Stem mastering is a different method of mastering audio which traditionally uses the stereo 2 track mixdown files. There is some confusion surrounding stem mastering as it appears to be akin to mixing, however this is not the case. Stem mastering utilizes groups of instruments such as bass, guitars, vocals, drums, synths, brass section etc. The mastering engineer requires these groups of instrumentation to successfully perform stem mastering. Stem mastering allows the engineer extra flexibility when adjustments are being made to the overall sound of the music. the goal is still based on ensuring your music translates as good as is possible to as many sound reproduction systems as possible.
Stem mastering does not rely heavily on automation of levels, adding effects and vocal tuning, this is the remit of the mix down session. The basis of stem mastering is to allow the mastering engineer extra flexibility if needed to improve the mastering end results. Little volume tweaks here and there, characterful processing of certain groups of instruments, warming them up, adding width, punch or specific equalization. Stem mastering can be requested if a client does not have 100pct confidence in their mix down, such issues can be communicated to the mastering engineer and he or she will be able to take these points into consideration when working with the music.
Stereo processing will also feature during a stem mastering session in much the same way as 2 track mastering. Stem mastering is usually a little more costly that stereo mastering as the project will take longer to set up and the extra consideration of more sources also takes extra time. The end results can in many instances be better than 2 track mastering alone.
The distinction is really that mixing is working with multi track recordings, eqing, effecting, balancing, compressing, automating and blending all the sounds together as they were recorded. Stem mastering rarely uses more than 8 stereo stems (instrument groups)per master, whereas a mix down can be many individual tracks and performance takes.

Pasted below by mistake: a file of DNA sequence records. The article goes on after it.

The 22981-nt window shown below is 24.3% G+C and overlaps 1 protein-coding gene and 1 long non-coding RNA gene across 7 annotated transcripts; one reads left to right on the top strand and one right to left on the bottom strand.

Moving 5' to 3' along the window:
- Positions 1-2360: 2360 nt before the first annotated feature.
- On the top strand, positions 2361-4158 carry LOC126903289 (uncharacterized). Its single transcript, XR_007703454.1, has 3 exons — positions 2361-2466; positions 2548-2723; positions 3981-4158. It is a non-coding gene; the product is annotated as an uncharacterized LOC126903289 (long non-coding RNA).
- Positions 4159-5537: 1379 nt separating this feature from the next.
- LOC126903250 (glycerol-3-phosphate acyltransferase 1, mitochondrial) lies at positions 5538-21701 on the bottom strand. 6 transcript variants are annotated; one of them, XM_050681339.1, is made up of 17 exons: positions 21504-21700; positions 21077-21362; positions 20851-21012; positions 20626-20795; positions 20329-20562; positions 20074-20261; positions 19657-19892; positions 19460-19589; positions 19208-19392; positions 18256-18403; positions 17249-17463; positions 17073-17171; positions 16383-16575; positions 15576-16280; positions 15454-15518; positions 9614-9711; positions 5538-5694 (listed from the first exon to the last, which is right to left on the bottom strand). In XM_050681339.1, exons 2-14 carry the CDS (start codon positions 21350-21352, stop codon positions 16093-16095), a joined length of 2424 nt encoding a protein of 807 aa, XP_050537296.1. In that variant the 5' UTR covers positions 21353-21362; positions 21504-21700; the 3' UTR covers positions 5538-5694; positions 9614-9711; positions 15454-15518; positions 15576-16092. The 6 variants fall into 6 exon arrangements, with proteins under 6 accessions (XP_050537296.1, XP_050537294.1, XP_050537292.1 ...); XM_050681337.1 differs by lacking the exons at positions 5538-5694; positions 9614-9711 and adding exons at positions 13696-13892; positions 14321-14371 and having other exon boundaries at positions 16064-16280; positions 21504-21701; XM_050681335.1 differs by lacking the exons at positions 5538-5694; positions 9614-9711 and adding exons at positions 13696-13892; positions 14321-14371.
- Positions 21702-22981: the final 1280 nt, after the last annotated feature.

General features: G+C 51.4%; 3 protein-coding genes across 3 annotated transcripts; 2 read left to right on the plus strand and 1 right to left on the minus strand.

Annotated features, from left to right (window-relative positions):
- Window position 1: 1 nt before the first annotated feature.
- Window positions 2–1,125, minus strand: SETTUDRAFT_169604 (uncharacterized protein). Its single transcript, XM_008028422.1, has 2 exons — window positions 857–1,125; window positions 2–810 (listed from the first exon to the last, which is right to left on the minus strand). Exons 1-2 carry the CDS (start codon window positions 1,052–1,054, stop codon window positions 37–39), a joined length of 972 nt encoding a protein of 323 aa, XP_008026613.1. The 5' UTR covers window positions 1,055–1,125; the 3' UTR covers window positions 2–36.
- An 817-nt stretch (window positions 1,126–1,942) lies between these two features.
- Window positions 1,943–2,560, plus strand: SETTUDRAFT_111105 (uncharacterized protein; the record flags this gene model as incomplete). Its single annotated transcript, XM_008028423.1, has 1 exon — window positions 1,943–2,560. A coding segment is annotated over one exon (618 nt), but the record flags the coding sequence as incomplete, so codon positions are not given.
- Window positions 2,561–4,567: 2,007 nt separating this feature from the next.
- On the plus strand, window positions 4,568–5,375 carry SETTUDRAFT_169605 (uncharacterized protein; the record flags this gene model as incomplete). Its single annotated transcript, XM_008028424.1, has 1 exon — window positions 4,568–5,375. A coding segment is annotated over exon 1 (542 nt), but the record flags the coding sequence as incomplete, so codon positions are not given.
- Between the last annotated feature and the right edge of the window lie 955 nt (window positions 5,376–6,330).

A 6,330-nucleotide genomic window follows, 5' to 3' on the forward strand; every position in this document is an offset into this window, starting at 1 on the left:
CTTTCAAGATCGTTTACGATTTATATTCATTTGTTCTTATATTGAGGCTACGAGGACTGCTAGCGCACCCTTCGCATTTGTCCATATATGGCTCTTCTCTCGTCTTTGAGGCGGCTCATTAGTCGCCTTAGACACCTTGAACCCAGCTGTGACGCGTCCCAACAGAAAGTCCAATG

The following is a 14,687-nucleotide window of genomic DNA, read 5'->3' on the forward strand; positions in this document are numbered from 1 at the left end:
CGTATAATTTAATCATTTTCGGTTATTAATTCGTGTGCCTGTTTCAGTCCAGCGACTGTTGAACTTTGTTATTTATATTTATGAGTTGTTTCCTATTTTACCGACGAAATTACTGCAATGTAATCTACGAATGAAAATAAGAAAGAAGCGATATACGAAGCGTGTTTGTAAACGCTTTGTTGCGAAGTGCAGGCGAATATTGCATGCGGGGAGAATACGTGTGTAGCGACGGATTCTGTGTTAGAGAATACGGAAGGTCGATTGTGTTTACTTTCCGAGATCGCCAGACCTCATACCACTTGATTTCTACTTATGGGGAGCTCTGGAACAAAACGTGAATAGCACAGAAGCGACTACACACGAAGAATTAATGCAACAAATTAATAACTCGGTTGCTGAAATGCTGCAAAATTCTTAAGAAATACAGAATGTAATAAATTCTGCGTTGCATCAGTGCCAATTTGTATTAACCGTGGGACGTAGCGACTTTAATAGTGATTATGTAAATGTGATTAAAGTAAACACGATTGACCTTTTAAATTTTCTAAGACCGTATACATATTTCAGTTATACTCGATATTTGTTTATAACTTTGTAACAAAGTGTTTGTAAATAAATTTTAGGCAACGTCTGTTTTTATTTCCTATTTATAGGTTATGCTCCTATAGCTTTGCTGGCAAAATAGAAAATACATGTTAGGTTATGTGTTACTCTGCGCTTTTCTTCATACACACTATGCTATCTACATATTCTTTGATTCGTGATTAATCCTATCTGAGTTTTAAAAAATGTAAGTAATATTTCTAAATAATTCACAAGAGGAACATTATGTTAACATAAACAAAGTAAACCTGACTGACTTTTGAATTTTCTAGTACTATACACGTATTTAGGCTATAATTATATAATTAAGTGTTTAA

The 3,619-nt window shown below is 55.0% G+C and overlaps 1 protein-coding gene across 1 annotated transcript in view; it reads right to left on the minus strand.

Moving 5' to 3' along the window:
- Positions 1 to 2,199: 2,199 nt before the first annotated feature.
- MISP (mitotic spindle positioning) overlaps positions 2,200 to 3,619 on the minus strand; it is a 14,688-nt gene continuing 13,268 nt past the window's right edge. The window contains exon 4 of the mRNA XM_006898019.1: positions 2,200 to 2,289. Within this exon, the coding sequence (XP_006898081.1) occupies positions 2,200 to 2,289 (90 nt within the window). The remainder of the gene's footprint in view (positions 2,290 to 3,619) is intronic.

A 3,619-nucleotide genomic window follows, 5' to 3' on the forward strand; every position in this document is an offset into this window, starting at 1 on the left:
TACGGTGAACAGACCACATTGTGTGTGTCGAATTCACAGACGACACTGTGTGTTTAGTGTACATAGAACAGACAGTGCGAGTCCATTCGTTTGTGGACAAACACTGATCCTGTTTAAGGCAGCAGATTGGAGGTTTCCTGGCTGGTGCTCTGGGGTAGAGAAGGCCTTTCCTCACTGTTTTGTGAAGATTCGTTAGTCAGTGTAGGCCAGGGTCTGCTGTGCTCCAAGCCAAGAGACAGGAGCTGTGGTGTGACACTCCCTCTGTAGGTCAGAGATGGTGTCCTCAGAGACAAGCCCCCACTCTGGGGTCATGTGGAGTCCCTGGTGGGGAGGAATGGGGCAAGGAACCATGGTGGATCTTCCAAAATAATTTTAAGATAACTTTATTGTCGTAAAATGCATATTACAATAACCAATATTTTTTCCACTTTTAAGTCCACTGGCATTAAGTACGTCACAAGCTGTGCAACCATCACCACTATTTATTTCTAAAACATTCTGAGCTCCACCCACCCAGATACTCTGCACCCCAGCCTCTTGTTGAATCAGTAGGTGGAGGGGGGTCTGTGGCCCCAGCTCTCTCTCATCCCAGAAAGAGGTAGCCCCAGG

When you prepare your tracks for stem mastering ensure you export as 24 bit .aiff or .wav files. Do not send data compressed file formats such as MP3. Also make sure that you export the files from precisely the same place in the timeline of your workstation so they will synchronize in your mastering engineers DAW. the stems should re-combine to sound very much like your original mixdown. It can sometimes be useful to send the original stereo mix as well as the stems.
selection of masterings, labels & bands
EE Tapes – Hands productions – Ant-zen – Spectre – Pflichtkauf – Bats & Cats – Brume Records – De Luidspreker – Sturm – Sealt – Dark Ambient Radio
ah cama-sotz – gatto nero – this morn’ omina – kraken – skincage – mimetic – stupor – antigen shift – hybryds – salt – asche – the (law-rah) collectve – def- project arctic – ahnst anders – aktivate sin – allerseelen – camanecroszcope – config.sys – converter – dazzling malicious – edgy – forms of hands compilations – frames a second – genetic selection – greyhound – heimstatt yipotash – hypnoskull – hysteresis – iszoloscope – kraken – kom-intern – l’ombre – loss – lyth – maschinenfest compilations – merzbow – mono no aware – needle sharing – necrotic – noisex – norm – OKK-ULTh – orphx – p.a.l – pow[d]er pussy – roger rotor – proyecto mirage – punch inc. – saemskin – saverio evangelista – scrap.edx – shorai – s.k.e.t. – skincage – starfish pool – stupor – synapscape – synth-etik – typhoid – tzolk’in – the [law-rah] collective – to mega thereon – thinner – von magnet – wai pi way – xabec – 5F_55 – Hash Bamboo Shuffle – Collapsar – Maeror Tri – Pseudo Code – Dieter Muh – Brume – BeNe GeSSeRiT – M.A.L. – Human flesh – I SCREAM – sylvgheist maëlström – sylker – Irklis